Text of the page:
In general, states cover 50 to 70 percent of their residents' Medicaid costs, while the federal government picks up the rest of the tab. As the economy worsens, cash-strapped states are being forced to cut back on the health services that they offer to needy residents.
"In part, these cutbacks are a matter of financing," says Alina Salganicoff, the director of Women's Health Policy for The Kaiser Family Foundation, a health care policy organization based in Menlo Park, Calif. "But they're also a matter of philosophy. In recent years, federal and state governments have become more conservative in their approach to helping low-income residents. More and more, we're seeing the belief that people shouldn't have open-ended entitlement."
Medicaid Recipients Could Fall Through the Cracks
Health advocates say recent policy changes will likely cause more Medicaid recipients to lose their coverage. The Medicare Prescription Drug Improvement and Modernization Act of 2003 will limit drug coverage for the poorest beneficiaries who also have Medicaid assistance now, thus forcing many of them to go without necessary medication. The Bush administration hopes to change Medicaid from an entitlement program (in which everyone who is eligible may be enrolled) to a block grant (which will limit funding and deny coverage to some who now qualify). Bush spokespeople could not be reached for further comment on the president's proposal.
If states continue imposing restrictions on Medicaid coverage, many low-income Americans could find themselves in Teresa Kai's position: unable to get health care because their jobs don't provide it and unable to afford it on their own. Currently, Medicaid is only available to people whose incomes are below 200 percent of the poverty level. Though poverty levels vary from state to state, the average poverty level for a family of three in the United States was $14,395 in 2003. This means that a family of three with an income above $28,790 would not likely qualify for Medicaid coverage. Struggling to make ends meet on such a low income, this family would probably not be able to afford private health insurance, which averages $9,000 per family per year in the United States.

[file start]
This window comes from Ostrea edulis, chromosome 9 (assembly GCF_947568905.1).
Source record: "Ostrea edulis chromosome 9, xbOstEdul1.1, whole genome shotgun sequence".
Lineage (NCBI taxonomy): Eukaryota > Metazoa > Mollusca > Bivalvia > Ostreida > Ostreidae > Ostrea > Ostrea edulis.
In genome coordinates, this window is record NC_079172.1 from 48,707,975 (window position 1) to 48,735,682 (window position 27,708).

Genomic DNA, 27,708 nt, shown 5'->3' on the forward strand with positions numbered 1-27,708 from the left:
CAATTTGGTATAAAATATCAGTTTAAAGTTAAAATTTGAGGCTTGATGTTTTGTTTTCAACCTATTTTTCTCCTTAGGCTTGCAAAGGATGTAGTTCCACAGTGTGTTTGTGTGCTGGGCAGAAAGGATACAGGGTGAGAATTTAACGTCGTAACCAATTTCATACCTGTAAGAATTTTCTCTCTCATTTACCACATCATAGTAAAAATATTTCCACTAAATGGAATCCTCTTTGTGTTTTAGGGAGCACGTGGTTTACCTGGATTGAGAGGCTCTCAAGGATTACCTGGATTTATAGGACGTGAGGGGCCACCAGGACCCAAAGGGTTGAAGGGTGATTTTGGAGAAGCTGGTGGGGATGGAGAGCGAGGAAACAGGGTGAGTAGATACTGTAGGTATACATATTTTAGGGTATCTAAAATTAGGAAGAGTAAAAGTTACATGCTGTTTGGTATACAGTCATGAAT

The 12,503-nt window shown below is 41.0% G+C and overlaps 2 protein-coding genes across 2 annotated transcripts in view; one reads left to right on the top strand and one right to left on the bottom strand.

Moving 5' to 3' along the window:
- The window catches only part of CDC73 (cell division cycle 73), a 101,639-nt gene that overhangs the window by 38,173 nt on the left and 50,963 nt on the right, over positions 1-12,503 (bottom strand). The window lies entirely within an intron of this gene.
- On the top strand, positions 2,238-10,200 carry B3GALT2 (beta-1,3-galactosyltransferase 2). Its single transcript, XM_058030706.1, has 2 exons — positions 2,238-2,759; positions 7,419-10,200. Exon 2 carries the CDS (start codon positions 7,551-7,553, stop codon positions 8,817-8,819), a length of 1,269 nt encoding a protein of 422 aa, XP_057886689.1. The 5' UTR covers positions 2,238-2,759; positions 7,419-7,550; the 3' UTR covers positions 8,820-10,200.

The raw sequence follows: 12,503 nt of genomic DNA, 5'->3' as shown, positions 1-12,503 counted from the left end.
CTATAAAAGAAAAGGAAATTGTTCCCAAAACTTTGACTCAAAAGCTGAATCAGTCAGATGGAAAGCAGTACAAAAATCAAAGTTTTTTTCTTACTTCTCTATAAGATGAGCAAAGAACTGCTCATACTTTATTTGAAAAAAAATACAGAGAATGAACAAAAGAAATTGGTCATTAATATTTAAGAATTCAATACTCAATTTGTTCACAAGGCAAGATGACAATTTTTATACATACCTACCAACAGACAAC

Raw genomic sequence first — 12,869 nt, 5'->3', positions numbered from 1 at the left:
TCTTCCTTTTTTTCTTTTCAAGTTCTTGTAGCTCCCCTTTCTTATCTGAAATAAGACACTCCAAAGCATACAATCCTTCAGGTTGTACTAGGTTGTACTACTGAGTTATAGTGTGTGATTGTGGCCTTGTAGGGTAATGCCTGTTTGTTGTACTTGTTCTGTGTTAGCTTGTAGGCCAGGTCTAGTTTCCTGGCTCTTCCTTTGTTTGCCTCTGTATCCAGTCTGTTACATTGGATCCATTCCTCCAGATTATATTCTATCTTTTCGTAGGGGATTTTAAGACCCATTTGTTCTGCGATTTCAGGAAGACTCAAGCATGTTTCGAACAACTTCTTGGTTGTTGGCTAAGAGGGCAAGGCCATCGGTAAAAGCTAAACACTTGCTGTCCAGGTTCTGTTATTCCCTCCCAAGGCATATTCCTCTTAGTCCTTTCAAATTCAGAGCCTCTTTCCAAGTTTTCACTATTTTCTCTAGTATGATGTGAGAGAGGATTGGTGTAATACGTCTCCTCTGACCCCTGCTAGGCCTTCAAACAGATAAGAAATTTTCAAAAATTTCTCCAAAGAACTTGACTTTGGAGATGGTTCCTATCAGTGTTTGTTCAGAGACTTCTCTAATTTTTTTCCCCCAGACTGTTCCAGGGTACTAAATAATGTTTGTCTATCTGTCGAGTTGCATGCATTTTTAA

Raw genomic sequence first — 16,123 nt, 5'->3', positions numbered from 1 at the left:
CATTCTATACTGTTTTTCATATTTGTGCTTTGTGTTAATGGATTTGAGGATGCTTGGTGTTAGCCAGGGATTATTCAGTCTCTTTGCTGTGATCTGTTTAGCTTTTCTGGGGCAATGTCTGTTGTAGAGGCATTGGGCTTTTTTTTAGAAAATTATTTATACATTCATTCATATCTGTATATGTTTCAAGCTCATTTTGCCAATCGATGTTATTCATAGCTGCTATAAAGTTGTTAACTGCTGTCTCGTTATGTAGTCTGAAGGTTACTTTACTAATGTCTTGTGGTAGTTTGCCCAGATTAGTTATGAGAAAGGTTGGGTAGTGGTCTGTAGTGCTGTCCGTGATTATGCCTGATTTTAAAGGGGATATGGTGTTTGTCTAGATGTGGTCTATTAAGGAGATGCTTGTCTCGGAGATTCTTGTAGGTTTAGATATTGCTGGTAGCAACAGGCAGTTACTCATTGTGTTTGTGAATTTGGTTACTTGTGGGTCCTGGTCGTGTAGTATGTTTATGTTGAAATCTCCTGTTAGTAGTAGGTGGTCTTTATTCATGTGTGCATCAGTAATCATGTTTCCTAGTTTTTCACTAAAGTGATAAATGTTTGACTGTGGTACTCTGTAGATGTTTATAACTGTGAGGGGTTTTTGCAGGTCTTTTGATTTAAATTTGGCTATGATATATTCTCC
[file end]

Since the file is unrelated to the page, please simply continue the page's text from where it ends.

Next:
Health Advocates Call on States to Save Medicaid
In the joint the report, the agencies urged state and federal authorities to preserve Medicaid as an entitlement program instead of turning it into a block grant program. They also called on states to boost public outreach so all qualified women can enroll and to provide coverage for mammograms and HIV and AIDS medications.
Health policy analysts say states could make the most of the money they do have for Medicaid by funneling more funding into preventative care.
"Take the example of contraception," says Rachel Gold, the Director of Policy Analysis for The Alan Guttmacher Institute, a health policy organization based in New York City. "Even though they are dealing with budget crises, 18 states have recently extended Medicaid family planning services to 1.7 million low-income individuals who would not otherwise be eligible. These states realize it's more cost-effective to provide contraception to low-come women than it is to provide pregnancy-related services for unplanned children."
In the future, health advocates hope states will find other creative ways of lowering Medicaid expenses without cutting recipients from the rolls. "There are a lot of flaws with Medicaid, but it's a crucially important program," says Sagalnicoff. "If Medicaid goes away, there is literally no health care left for the low-income women who need it most."
Molly M. Ginty is a freelance writer based in New York City.
For more information:
National Women's Law Center-- :
"Making the Grade on Women's Health:
A National and State-by-State Report Card":
The Alan Guttmacher Institute--
"Issue Brief: Medicaid and Family Planning":
Centers for Medicare and Medicaid Services: